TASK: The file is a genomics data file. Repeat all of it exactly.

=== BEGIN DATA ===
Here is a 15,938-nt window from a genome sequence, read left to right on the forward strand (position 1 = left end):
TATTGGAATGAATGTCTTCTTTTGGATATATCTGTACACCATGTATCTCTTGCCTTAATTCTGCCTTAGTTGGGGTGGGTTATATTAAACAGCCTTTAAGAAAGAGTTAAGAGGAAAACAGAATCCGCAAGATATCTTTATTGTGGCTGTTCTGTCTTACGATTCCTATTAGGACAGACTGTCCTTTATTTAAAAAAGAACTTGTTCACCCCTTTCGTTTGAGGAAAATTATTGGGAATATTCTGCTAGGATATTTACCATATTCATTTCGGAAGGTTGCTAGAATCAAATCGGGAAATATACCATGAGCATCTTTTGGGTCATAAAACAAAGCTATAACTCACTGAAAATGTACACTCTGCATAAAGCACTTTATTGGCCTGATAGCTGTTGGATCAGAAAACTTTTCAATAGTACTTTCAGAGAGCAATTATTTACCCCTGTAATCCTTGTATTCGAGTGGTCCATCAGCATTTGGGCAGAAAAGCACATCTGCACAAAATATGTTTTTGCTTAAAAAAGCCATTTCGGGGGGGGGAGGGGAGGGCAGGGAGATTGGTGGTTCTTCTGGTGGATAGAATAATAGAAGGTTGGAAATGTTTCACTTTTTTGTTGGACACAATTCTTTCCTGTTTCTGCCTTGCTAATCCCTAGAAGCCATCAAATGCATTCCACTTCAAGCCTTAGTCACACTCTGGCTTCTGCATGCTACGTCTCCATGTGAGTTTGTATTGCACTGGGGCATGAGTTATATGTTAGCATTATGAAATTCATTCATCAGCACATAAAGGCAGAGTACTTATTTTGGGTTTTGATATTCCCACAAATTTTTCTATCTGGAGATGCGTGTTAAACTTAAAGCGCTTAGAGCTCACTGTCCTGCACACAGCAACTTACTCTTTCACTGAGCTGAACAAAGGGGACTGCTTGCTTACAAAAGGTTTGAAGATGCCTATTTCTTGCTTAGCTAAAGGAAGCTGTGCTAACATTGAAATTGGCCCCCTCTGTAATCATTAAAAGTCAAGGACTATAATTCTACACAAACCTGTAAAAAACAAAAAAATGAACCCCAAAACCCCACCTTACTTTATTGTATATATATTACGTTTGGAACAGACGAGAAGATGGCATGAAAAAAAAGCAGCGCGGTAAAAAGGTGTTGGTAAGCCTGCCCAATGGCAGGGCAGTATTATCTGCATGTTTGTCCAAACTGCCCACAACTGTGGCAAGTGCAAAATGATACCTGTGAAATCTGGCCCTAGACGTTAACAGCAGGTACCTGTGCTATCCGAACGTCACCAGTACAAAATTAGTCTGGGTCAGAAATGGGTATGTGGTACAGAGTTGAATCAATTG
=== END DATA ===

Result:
Here is a 15,938-nt window from a genome sequence, read left to right on the forward strand (position 1 = left end):
TATTGGAATGAATGTCTTCTTTTGGATATATCTGTACACCATGTATCTCTTGCCTTAATTCTGCCTTAGTTGGGGTGGGTTATATTAAACAGCCTTTAAGAAAGAGTTAAGAGGAAAACAGAATCCGCAAGATATCTTTATTGTGGCTGTTCTGTCTTACGATTCCTATTAGGACAGACTGTCCTTTATTTAAAAAAGAACTTGTTCACCCCTTTCGTTTGAGGAAAATTATTGGGAATATTCTGCTAGGATATTTACCATATTCATTTCGGAAGGTTGCTAGAATCAAATCGGGAAATATACCATGAGCATCTTTTGGGTCATAAAACAAAGCTATAACTCACTGAAAATGTACACTCTGCATAAAGCACTTTATTGGCCTGATAGCTGTTGGATCAGAAAACTTTTCAATAGTACTTTCAGAGAGCAATTATTTACCCCTGTAATCCTTGTATTCGAGTGGTCCATCAGCATTTGGGCAGAAAAGCACATCTGCACAAAATATGTTTTTGCTTAAAAAAGCCATTTCGGGGGGGGGAGGGGAGGGCAGGGAGATTGGTGGTTCTTCTGGTGGATAGAATAATAGAAGGTTGGAAATGTTTCACTTTTTTGTTGGACACAATTCTTTCCTGTTTCTGCCTTGCTAATCCCTAGAAGCCATCAAATGCATTCCACTTCAAGCCTTAGTCACACTCTGGCTTCTGCATGCTACGTCTCCATGTGAGTTTGTATTGCACTGGGGCATGAGTTATATGTTAGCATTATGAAATTCATTCATCAGCACATAAAGGCAGAGTACTTATTTTGGGTTTTGATATTCCCACAAATTTTTCTATCTGGAGATGCGTGTTAAACTTAAAGCGCTTAGAGCTCACTGTCCTGCACACAGCAACTTACTCTTTCACTGAGCTGAACAAAGGGGACTGCTTGCTTACAAAAGGTTTGAAGATGCCTATTTCTTGCTTAGCTAAAGGAAGCTGTGCTAACATTGAAATTGGCCCCCTCTGTAATCATTAAAAGTCAAGGACTATAATTCTACACAAACCTGTAAAAAACAAAAAAATGAACCCCAAAACCCCACCTTACTTTATTGTATATATATTACGTTTGGAACAGACGAGAAGATGGCATGAAAAAAAAGCAGCGCGGTAAAAAGGTGTTGGTAAGCCTGCCCAATGGCAGGGCAGTATTATCTGCATGTTTGTCCAAACTGCCCACAACTGTGGCAAGTGCAAAATGATACCTGTGAAATCTGGCCCTAGACGTTAACAGCAGGTACCTGTGCTATCCGAACGTCACCAGTACAAAATTAGTCTGGGTCAGAAATGGGTATGTGGTACAGAGTTGAATCAATTG